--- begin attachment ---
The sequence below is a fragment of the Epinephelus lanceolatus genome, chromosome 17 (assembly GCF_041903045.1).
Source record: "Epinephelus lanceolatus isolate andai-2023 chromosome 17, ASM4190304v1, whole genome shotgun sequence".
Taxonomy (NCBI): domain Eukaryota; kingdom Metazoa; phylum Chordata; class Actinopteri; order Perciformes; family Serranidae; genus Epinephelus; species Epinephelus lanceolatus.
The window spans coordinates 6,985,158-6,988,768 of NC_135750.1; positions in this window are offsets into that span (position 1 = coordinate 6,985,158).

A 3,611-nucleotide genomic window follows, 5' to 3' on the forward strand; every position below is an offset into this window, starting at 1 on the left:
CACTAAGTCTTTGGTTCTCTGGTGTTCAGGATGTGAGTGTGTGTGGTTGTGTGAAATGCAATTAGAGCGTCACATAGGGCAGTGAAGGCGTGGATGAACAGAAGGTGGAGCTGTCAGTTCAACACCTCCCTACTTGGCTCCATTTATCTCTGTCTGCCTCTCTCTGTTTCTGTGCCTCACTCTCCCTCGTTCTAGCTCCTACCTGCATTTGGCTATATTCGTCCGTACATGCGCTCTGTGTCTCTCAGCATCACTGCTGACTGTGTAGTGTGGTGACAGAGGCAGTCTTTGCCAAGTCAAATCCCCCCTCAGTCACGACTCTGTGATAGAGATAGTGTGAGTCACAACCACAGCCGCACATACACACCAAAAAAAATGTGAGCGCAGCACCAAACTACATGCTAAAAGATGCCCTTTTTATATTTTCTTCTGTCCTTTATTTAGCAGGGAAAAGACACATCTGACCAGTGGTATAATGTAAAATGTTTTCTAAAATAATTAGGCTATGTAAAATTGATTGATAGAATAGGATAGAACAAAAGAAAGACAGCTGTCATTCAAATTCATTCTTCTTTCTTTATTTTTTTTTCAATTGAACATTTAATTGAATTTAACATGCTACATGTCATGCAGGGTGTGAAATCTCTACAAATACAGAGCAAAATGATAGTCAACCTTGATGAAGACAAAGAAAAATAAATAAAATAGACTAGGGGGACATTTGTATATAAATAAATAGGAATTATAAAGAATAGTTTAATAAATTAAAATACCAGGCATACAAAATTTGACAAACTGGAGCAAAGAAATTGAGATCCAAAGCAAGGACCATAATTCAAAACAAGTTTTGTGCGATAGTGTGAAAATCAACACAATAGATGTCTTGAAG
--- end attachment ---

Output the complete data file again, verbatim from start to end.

The sequence below is a fragment of the Epinephelus lanceolatus genome, chromosome 17 (assembly GCF_041903045.1).
Source record: "Epinephelus lanceolatus isolate andai-2023 chromosome 17, ASM4190304v1, whole genome shotgun sequence".
Taxonomy (NCBI): domain Eukaryota; kingdom Metazoa; phylum Chordata; class Actinopteri; order Perciformes; family Serranidae; genus Epinephelus; species Epinephelus lanceolatus.
The window spans coordinates 6,985,158-6,988,768 of NC_135750.1; positions in this window are offsets into that span (position 1 = coordinate 6,985,158).

A 3,611-nucleotide genomic window follows, 5' to 3' on the forward strand; every position below is an offset into this window, starting at 1 on the left:
CACTAAGTCTTTGGTTCTCTGGTGTTCAGGATGTGAGTGTGTGTGGTTGTGTGAAATGCAATTAGAGCGTCACATAGGGCAGTGAAGGCGTGGATGAACAGAAGGTGGAGCTGTCAGTTCAACACCTCCCTACTTGGCTCCATTTATCTCTGTCTGCCTCTCTCTGTTTCTGTGCCTCACTCTCCCTCGTTCTAGCTCCTACCTGCATTTGGCTATATTCGTCCGTACATGCGCTCTGTGTCTCTCAGCATCACTGCTGACTGTGTAGTGTGGTGACAGAGGCAGTCTTTGCCAAGTCAAATCCCCCCTCAGTCACGACTCTGTGATAGAGATAGTGTGAGTCACAACCACAGCCGCACATACACACCAAAAAAAATGTGAGCGCAGCACCAAACTACATGCTAAAAGATGCCCTTTTTATATTTTCTTCTGTCCTTTATTTAGCAGGGAAAAGACACATCTGACCAGTGGTATAATGTAAAATGTTTTCTAAAATAATTAGGCTATGTAAAATTGATTGATAGAATAGGATAGAACAAAAGAAAGACAGCTGTCATTCAAATTCATTCTTCTTTCTTTATTTTTTTTTCAATTGAACATTTAATTGAATTTAACATGCTACATGTCATGCAGGGTGTGAAATCTCTACAAATACAGAGCAAAATGATAGTCAACCTTGATGAAGACAAAGAAAAATAAATAAAATAGACTAGGGGGACATTTGTATATAAATAAATAGGAATTATAAAGAATAGTTTAATAAATTAAAATACCAGGCATACAAAATTTGACAAACTGGAGCAAAGAAATTGAGATCCAAAGCAAGGACCATAATTCAAAACAAGTTTTGTGCGATAGTGTGAAAATCAACACAATAGATGTCTTGAAG